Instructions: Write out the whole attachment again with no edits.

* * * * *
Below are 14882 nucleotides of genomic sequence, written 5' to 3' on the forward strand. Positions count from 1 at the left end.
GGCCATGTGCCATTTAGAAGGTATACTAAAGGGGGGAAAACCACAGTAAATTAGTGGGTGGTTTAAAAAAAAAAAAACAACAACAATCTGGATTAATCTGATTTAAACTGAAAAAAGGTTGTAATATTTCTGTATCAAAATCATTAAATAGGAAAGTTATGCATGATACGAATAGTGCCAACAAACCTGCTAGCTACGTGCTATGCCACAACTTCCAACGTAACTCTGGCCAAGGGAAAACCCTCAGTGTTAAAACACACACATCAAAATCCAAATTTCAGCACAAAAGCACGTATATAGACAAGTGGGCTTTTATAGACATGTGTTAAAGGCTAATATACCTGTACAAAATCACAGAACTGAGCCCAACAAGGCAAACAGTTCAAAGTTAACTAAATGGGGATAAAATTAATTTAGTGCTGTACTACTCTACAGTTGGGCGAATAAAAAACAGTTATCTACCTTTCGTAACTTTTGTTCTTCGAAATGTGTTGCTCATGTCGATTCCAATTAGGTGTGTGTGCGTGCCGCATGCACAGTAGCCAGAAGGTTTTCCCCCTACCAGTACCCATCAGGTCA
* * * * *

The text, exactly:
Below are 14882 nucleotides of genomic sequence, written 5' to 3' on the forward strand. Positions count from 1 at the left end.
GGCCATGTGCCATTTAGAAGGTATACTAAAGGGGGGAAAACCACAGTAAATTAGTGGGTGGTTTAAAAAAAAAAAAACAACAACAATCTGGATTAATCTGATTTAAACTGAAAAAAGGTTGTAATATTTCTGTATCAAAATCATTAAATAGGAAAGTTATGCATGATACGAATAGTGCCAACAAACCTGCTAGCTACGTGCTATGCCACAACTTCCAACGTAACTCTGGCCAAGGGAAAACCCTCAGTGTTAAAACACACACATCAAAATCCAAATTTCAGCACAAAAGCACGTATATAGACAAGTGGGCTTTTATAGACATGTGTTAAAGGCTAATATACCTGTACAAAATCACAGAACTGAGCCCAACAAGGCAAACAGTTCAAAGTTAACTAAATGGGGATAAAATTAATTTAGTGCTGTACTACTCTACAGTTGGGCGAATAAAAAACAGTTATCTACCTTTCGTAACTTTTGTTCTTCGAAATGTGTTGCTCATGTCGATTCCAATTAGGTGTGTGTGCGTGCCGCATGCACAGTAGCCAGAAGGTTTTCCCCCTACCAGTACCCATCAGGTCA